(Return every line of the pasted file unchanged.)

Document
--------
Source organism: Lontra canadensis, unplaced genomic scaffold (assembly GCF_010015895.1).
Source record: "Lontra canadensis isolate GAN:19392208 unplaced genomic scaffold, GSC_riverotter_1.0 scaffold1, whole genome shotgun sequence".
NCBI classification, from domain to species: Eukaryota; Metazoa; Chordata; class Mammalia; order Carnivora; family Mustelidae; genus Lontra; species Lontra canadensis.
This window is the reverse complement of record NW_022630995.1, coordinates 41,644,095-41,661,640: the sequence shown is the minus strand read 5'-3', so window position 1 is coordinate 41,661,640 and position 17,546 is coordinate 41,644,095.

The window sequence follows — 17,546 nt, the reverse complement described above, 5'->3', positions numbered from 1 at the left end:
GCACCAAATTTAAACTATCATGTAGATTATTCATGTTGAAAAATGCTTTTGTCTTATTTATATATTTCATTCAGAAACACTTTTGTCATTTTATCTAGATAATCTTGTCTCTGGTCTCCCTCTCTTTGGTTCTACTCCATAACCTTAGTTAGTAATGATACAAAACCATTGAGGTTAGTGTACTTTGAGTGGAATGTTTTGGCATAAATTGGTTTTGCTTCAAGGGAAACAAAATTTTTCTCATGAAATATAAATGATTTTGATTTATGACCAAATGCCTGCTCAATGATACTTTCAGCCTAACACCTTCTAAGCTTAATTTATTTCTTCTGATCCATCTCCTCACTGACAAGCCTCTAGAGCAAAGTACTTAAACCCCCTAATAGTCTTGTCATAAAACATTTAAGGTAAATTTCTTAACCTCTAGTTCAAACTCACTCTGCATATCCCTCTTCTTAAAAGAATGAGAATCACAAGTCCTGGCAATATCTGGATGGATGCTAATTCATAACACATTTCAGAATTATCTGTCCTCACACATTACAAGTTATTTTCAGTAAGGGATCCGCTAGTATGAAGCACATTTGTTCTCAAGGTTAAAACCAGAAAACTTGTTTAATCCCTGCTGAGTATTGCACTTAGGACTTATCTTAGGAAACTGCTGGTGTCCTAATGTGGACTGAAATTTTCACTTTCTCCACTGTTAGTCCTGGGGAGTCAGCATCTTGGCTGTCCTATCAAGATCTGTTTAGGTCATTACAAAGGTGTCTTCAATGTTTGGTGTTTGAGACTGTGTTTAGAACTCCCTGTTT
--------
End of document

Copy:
Source organism: Lontra canadensis, unplaced genomic scaffold (assembly GCF_010015895.1).
Source record: "Lontra canadensis isolate GAN:19392208 unplaced genomic scaffold, GSC_riverotter_1.0 scaffold1, whole genome shotgun sequence".
NCBI classification, from domain to species: Eukaryota; Metazoa; Chordata; class Mammalia; order Carnivora; family Mustelidae; genus Lontra; species Lontra canadensis.
This window is the reverse complement of record NW_022630995.1, coordinates 41,644,095-41,661,640: the sequence shown is the minus strand read 5'-3', so window position 1 is coordinate 41,661,640 and position 17,546 is coordinate 41,644,095.

The window sequence follows — 17,546 nt, the reverse complement described above, 5'->3', positions numbered from 1 at the left end:
GCACCAAATTTAAACTATCATGTAGATTATTCATGTTGAAAAATGCTTTTGTCTTATTTATATATTTCATTCAGAAACACTTTTGTCATTTTATCTAGATAATCTTGTCTCTGGTCTCCCTCTCTTTGGTTCTACTCCATAACCTTAGTTAGTAATGATACAAAACCATTGAGGTTAGTGTACTTTGAGTGGAATGTTTTGGCATAAATTGGTTTTGCTTCAAGGGAAACAAAATTTTTCTCATGAAATATAAATGATTTTGATTTATGACCAAATGCCTGCTCAATGATACTTTCAGCCTAACACCTTCTAAGCTTAATTTATTTCTTCTGATCCATCTCCTCACTGACAAGCCTCTAGAGCAAAGTACTTAAACCCCCTAATAGTCTTGTCATAAAACATTTAAGGTAAATTTCTTAACCTCTAGTTCAAACTCACTCTGCATATCCCTCTTCTTAAAAGAATGAGAATCACAAGTCCTGGCAATATCTGGATGGATGCTAATTCATAACACATTTCAGAATTATCTGTCCTCACACATTACAAGTTATTTTCAGTAAGGGATCCGCTAGTATGAAGCACATTTGTTCTCAAGGTTAAAACCAGAAAACTTGTTTAATCCCTGCTGAGTATTGCACTTAGGACTTATCTTAGGAAACTGCTGGTGTCCTAATGTGGACTGAAATTTTCACTTTCTCCACTGTTAGTCCTGGGGAGTCAGCATCTTGGCTGTCCTATCAAGATCTGTTTAGGTCATTACAAAGGTGTCTTCAATGTTTGGTGTTTGAGACTGTGTTTAGAACTCCCTGTTT